Since 2018, the Spanish Civil Guard (Guardia Civil) has been investigating two football agents linked to one of the most relevant player representation agencies in Europe. They are suspected of money laundering and tax evasion. The operation, supported by Europol and in cooperation with the Spanish Tax Agency, led to five prosecutions. In the following weeks, several dozen will be called for court hearings.
€10 million in profit from fake transfers of football players laundered in luxury assets in Spain
On 18 February 2020, several raids were carried out across Spain in properties linked to the suspects. The investigation uncovered that the prominent football agents were organising fictitious transfers of football players through a Cypriot football club to launder a large amount of money and evade taxes. The player transfers were only made on paper and with the sole purpose of evading taxes from the lucrative business and serve as a reason for the large money transfers. This undue profit was then turned into assets which the agents owned under a corporate name to conceal their identity. After the ghost transfers were made, the suspects were using a very sophisticated network of companies to acquire assets, while hiding their ownership. At least €10 million was put back into Spain through the purchasing of luxury assets including real estate and yachts. A Maltese “gatekeeper” tax adviser company was helping the agents and their criminal network in setting up the corporate veils to conceal the money flow and true owners of the assets.
The investigation uncovered that the football agents were part of a criminal network which manages football clubs in several countries, among which are Belgium, Cyprus and Serbia.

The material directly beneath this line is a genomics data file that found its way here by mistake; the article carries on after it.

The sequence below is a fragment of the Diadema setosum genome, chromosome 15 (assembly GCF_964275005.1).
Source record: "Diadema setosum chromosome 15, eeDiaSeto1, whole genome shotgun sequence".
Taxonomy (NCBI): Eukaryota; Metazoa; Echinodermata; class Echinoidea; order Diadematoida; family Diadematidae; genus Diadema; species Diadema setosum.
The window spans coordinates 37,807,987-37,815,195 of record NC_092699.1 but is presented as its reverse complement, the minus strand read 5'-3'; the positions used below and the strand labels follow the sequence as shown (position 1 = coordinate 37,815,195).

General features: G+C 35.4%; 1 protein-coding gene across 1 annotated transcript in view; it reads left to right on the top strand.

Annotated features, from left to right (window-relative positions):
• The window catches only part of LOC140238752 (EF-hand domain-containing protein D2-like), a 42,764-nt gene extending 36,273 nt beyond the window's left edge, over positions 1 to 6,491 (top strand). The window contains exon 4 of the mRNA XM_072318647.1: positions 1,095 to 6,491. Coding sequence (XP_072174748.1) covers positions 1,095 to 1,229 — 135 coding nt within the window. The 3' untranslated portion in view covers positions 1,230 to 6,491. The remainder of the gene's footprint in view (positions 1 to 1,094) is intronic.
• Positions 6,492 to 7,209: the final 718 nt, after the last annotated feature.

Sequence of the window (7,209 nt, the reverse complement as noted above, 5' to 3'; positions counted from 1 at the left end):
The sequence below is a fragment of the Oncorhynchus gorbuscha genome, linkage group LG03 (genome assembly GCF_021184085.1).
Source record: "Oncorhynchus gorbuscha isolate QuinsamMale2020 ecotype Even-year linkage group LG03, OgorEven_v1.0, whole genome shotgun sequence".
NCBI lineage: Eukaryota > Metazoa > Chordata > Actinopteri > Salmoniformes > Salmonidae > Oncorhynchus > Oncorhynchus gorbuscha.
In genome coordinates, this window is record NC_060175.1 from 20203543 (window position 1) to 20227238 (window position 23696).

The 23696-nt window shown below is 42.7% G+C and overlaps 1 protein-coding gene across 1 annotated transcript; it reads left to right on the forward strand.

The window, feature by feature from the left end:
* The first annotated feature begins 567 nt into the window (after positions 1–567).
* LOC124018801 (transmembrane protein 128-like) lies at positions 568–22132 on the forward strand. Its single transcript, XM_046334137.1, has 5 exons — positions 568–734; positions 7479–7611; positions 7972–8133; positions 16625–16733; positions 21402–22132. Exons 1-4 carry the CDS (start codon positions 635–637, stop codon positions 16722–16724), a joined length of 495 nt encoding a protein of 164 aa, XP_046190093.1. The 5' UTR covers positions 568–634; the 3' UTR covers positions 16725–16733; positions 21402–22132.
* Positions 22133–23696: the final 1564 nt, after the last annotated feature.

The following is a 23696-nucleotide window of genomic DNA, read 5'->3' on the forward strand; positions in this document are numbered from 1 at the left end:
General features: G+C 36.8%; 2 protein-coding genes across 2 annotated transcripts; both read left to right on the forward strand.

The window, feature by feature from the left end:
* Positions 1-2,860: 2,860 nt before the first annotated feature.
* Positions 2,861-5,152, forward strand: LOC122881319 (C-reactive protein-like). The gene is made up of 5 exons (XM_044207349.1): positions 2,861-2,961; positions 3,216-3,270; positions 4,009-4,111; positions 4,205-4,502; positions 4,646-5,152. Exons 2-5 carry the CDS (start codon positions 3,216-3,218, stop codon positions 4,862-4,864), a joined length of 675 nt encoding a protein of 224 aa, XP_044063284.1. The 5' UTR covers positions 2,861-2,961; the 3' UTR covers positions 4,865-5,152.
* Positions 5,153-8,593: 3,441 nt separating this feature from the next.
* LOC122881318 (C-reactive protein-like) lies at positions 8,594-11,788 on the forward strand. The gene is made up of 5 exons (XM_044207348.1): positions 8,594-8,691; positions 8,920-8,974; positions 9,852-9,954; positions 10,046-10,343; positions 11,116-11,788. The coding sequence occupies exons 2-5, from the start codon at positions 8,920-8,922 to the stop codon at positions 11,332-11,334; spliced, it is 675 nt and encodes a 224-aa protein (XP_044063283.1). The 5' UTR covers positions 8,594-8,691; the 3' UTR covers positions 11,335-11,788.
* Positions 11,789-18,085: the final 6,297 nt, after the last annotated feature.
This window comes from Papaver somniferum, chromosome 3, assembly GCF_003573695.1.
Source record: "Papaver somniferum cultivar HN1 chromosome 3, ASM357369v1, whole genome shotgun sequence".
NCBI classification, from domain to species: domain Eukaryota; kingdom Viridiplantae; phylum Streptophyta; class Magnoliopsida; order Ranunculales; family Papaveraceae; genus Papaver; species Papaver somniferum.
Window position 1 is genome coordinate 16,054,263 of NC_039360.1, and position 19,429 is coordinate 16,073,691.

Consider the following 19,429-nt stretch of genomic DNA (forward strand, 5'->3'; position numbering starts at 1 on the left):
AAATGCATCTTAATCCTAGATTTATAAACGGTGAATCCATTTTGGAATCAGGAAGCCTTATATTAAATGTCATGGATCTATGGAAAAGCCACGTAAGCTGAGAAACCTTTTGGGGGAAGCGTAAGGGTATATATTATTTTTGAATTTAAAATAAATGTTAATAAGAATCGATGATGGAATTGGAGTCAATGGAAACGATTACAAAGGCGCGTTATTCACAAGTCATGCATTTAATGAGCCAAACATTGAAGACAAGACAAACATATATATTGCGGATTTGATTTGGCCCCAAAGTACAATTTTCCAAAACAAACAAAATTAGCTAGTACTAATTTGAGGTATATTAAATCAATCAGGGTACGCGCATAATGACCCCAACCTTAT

These ghost player transfers were first revealed through social media and the 2016 investigation on football leaks.
Europol facilitated the information exchange and coordinated the operational activities between involved national authorities. Europol’s experts also provided analytical and specialist support throughout the investigation and on the spot during the action day.
In 2010 the European Union set up a four-year Policy Cycle to ensure greater continuity in the fight against serious international and organised crime. In March 2017 the Council of the EU decided to continue the EU Policy Cycle for organised and serious international crime for the 2018 - 2021 period. This multiannual Policy Cycle aims to tackle the most significant threats posed by organised and serious international crime to the EU in a coherent and methodological manner. This is achieved by improving and strengthening cooperation between the relevant services of EU Member States, institutions and agencies, as well as non-EU countries and organisations, including the private sector where relevant. Money laundering is one of the priorities for the Policy Cycle.